As we can see cryptocurrencies are decidedly cheaper than the other options. Even Swish, which is much cheaper than PayPal or cards, is 100x more expensive than Bitcoin Cash. There are also no yearly fees of any kind just to have access to it.
As the purpose of money is to increase economic efficiency, a 1–4% tax on nearly all digital payments is really counter-productive.Yes, parts of the fees represents fraud protection. But that too comes with a cost, and if viewed from a global economic perspective it might even be detrimental. Therefore a move towards cheap payment solutions like Swish or cryptocurrencies would be very beneficial economically.
Shifting focus a little, let’s take a look at payment speed. We can identify different stages of a digital payment:Credit card payments are more complex. See this blog post for an overview of VISA’s payment system.
You’ll get a notification a few seconds after your payment.Accepting a cryptocurrency transaction which haven’t any confirmation yet, called 0-conf, is often criticised in the cryptocurrency community. But it’s really no different than accepting a credit card payment instantly—they’re both uncertain. For a credit card this ensures the customer has a valid card and has entered the right PIN-code, but no money has been transferred yet. The money changes (virtual) hands during the settlement, which might be several days later. Finally a transaction might still be reversed much later, when this is no longer possible I call the transaction irreversible.
Charge back fraud
For us costumers it’s a feature that transactions can be reversed. For example if someone steals your credit card or a merchant is fraudulent, you can reverse the transactions by calling your issuer. But this can also be abused, which is called charge back fraud (or friendly fraud).
It goes something like this:
- Place an order
- Receive item
- Claim your card was stolen
- Get your money back
This can be a big problem for some merchants, especially those serving digital goods, who often has to swallow it as a loss. To make matters worse merchants also have to pay non-negotiable and non-refundable charge back fees even when disputing.It’s also common that banks are the ones who have to eat the cost of the fraud.
Credit card transactions can take days to settle, and they can be reversed several months after via charge backs. Mobile payments—via Apple Pay and similar—are often tied to credit cards and share their properties while others—like Swish—instead connect to your bank account directly.
Wire transfers aren’t usually used for payments, but it’s still a useful comparison to make.Inside the EU SEPA has massively improved the state of wire transfers across borders. Transactions often go through the same day and they’re cheaper than other types of wire transfers. They are typically much slower than other payment systems but they’re generally harder to reverse as they don’t offer the same charge back protection as credit cards do.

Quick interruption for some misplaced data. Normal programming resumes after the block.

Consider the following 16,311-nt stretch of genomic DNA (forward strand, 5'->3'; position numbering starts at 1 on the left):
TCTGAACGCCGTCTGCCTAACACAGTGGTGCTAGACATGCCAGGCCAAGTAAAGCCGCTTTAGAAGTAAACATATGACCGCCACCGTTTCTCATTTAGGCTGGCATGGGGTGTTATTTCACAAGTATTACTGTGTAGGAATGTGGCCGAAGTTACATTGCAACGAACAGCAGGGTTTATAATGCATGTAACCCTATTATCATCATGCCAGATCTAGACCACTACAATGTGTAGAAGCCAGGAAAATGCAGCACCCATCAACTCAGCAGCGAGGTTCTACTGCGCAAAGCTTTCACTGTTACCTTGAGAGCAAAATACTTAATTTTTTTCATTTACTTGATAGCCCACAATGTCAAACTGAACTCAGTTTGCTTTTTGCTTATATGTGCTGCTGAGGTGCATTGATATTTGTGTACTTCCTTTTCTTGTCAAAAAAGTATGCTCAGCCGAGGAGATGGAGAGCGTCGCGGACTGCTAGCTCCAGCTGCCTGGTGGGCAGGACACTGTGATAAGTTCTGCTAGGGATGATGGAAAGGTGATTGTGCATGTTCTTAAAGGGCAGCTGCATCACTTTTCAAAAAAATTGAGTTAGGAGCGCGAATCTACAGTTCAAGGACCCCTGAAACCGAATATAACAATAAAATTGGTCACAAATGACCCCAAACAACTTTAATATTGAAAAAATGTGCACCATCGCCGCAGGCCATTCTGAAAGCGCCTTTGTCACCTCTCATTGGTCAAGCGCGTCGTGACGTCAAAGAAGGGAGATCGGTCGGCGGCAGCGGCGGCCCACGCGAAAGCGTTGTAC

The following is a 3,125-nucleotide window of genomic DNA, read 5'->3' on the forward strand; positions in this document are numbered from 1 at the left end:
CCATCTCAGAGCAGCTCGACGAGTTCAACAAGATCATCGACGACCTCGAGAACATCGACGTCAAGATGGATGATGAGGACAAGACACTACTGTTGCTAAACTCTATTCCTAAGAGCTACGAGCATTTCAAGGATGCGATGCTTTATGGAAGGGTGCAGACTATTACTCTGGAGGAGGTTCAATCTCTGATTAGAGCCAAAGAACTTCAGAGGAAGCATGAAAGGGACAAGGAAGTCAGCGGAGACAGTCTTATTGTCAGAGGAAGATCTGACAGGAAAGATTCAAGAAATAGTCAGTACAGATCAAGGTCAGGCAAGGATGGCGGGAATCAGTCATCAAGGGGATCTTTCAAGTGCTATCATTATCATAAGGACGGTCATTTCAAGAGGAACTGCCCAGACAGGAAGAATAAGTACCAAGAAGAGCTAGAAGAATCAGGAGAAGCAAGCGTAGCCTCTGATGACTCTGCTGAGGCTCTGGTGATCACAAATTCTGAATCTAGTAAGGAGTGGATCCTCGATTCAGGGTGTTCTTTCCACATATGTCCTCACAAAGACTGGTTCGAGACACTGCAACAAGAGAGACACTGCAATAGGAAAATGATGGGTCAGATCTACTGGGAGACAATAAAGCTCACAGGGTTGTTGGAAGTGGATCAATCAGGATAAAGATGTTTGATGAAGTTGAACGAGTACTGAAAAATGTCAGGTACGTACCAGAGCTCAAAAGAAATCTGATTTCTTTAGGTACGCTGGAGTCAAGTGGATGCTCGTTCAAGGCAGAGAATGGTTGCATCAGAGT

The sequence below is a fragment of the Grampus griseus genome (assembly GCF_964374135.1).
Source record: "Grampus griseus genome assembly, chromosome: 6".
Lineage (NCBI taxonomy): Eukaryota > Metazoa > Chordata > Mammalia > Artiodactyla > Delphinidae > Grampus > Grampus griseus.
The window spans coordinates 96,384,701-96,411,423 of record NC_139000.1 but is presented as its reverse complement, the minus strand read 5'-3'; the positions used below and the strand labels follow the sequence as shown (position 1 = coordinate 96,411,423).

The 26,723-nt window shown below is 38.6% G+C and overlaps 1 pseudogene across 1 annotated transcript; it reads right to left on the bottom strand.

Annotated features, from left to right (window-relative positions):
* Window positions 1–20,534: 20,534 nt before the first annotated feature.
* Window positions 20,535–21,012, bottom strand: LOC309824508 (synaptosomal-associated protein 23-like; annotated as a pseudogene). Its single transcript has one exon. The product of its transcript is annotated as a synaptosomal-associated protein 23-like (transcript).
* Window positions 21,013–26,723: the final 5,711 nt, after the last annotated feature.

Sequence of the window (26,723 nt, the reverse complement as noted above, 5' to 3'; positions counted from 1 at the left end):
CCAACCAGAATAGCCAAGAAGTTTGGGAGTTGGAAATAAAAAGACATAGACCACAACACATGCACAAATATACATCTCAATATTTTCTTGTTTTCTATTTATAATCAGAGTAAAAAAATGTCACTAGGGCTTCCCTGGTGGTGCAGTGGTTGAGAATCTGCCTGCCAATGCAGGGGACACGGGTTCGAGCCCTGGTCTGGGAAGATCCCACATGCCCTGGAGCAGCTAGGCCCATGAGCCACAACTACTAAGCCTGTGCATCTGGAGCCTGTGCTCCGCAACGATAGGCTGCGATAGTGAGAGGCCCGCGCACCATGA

The unique property of cryptocurrencies is that they become irreversible very quickly. In Bitcoin it usually takes 10–60 min.
|Cryptocurrencies||seconds||an hour||an hour|
The speed which cryptocurrencies settle and become irreversible significantly reduces the risk of charge back fraud and eliminates it for vast number of use-cases.There’s a risk of having transactions reversed (double-spent) before they’re confirmed. This can happen when delivering goods immediately after payment notification.Because transaction security is probabilistic, there’s always a risk of having a transaction reversed even for confirmed transactions. In practice it’s very low.
The risk management trade-off
It seems payment systems needs to choose between these two options:
- Provide costumer protection but merchants might suffer from charge back fraud.
- Protect merchants from charge back fraud but don’t provide protection for costumers.
Traditional payment systems have chosen to protect costumers (or maybe that’s the only option they can realistically choose—for social and technical reasons). Cryptocurrencies instead try to prevent transaction reversal and charge back fraud.
While it’s of course bad to not have customer protection, there might be other solutions. For example offering optional fraud insurance or offering custodial wallets with extra protection. (A custodial wallet is managed by a third party, similar to a bank account).I haven’t seen any “fraud insurance” yet, but don’t see a reason why it can’t be created if there’s a need for it. Especially when combined with a custodial wallet.
In addition it might make risk management more practical. While it’s basically impossible for merchants to audit all their customers, it’s plausible for customers to check out a merchant. In fact we do it all the time: “this website looks shady!” or “my friend uses them all the time”. Merchants are known and have a reputation while customers are innumerable and anonymous.
We’ve seen that there are large benefits to cryptocurrency payments, and one large drawback:
- Settles quickly
- Reduces or removes the risk for charge back fraud
- No inherent fraud protection for costumers
The drawback might be alleviated with optional systems in the future, letting us have the best of both worlds.